Greenfinches squeak like an unoiled wheelbarrow

Greenfinches song includes an extended wheeze which sounds remarkably like a squeaky wheelbarrow wheel.

Like chaffinches, greenfinches are nesting now, holding onto their territories with a mix of calls and song, the most distinctive of which sounds like the drawn out squeak of an unoiled wheelbarrow wheel. I know as, until recently, each time I set off for the allotment with the wheelbarrow loaded with tools, I would be accompanied by a teeth jarring extended squeal and remember that once again I had forgotten to oil the wheel. Yesterday, I eventually got out the WD40 and a job of seconds was done!

I regularly hear this squeak, or wheeze as I walk round the Castle Mound; greenfinches love the thick hedges adjacent to the fields. While it sounds quiet on the recording above, the sound is really quite loud and distinctive. Greenfinches can also make a sound like a quiet version of a pneumatic drill: a rapid thud, thud, thud. This recording of a bird in Spain combines the wheeze and the thud. While any equivalences of sound require a bit of imagination, I find they help a lot when learning to pick out new bird songs.

Male greenfinch, with chunky bill and yellow wing and tail edges. Photo thanks to pixabay.

I don’t often see the greenfinches themselves, but I am glad to know they are there. Do they come to your bird feeder? Occasionally they come to ours. Look out for their greenish bodies, and yellow wing edges. As with the chaffinch, the females are drabber – more brown than green, with a thinner yellow wing edge. Like the chaffinch they have a thickset bill, designed for cracking seeds.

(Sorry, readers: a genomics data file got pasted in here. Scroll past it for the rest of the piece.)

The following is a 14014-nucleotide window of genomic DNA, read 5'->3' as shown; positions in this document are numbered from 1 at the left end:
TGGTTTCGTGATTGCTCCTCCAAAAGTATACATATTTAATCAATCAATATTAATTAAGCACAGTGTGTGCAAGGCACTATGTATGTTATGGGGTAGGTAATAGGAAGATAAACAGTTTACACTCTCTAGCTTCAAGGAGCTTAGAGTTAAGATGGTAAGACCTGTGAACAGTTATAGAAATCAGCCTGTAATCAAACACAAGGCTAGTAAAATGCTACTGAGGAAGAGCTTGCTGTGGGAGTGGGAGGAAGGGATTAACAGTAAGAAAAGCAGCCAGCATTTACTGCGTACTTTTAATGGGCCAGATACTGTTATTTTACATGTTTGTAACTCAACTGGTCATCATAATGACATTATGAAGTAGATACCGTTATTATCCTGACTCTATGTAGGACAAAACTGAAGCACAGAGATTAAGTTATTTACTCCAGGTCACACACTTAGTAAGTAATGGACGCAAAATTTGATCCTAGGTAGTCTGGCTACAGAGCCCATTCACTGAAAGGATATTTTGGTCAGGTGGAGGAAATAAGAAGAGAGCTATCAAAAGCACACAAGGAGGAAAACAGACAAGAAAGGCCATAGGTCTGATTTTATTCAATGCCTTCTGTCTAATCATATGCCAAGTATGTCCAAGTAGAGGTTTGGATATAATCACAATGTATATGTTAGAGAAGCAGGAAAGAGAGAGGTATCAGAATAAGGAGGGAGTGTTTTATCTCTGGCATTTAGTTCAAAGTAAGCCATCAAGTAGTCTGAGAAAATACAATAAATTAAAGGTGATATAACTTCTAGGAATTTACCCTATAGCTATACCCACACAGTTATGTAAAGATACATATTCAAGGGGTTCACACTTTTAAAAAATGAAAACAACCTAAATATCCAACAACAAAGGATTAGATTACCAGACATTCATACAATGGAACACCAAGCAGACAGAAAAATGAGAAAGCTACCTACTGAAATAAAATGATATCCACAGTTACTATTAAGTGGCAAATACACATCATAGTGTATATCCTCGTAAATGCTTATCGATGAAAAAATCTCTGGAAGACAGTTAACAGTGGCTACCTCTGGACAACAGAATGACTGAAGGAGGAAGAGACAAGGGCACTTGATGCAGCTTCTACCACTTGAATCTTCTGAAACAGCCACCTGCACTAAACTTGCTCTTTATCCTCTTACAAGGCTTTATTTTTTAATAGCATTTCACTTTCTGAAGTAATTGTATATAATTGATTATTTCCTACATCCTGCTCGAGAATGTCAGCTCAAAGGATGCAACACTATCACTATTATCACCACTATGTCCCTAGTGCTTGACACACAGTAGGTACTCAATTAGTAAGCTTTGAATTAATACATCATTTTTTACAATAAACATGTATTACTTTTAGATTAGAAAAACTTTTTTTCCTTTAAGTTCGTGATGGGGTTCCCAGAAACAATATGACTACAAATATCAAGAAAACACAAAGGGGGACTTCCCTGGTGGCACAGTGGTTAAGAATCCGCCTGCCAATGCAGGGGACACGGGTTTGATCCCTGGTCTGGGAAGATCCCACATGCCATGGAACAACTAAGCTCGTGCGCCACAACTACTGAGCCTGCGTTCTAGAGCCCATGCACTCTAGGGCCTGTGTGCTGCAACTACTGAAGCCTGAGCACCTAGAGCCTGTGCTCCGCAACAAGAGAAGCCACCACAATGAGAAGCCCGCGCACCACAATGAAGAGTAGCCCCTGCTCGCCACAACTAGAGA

Greenfinches have had a hard time since 2005, when birds started to be badly affected by the disease trichomonosis, causing a massive drop in their numbers. In winter 2005, greenfinches were seen in three-quarters of gardens, in 2011, in only half of gardens. There has been concern that this disease is passed between birds at bird feeders, so there has been increased reporting of the importance of keeping feeders clean. A message we have become unfortunately familiar with ourselves lately… Their numbers are now on the up, perhaps because of a growth in resistance to the disease combined with increased cleaning of feeders. That is so why I am so glad to hear their unoiled wheelbarrow like squeak when I am out and about…

Subscribe to my blog.

Enter your email address and click Subscribe to follow this blog.
You’ll get an email each time I add another post.


This work is licensed under a Creative Commons Attribution-ShareAlike 4.0 International License.

Leave a Reply

Fill in your details below or click an icon to log in:

WordPress.com Logo

You are commenting using your WordPress.com account. Log Out /  Change )

Google photo

You are commenting using your Google account. Log Out /  Change )

Twitter picture

You are commenting using your Twitter account. Log Out /  Change )

Facebook photo

You are commenting using your Facebook account. Log Out /  Change )

Connecting to %s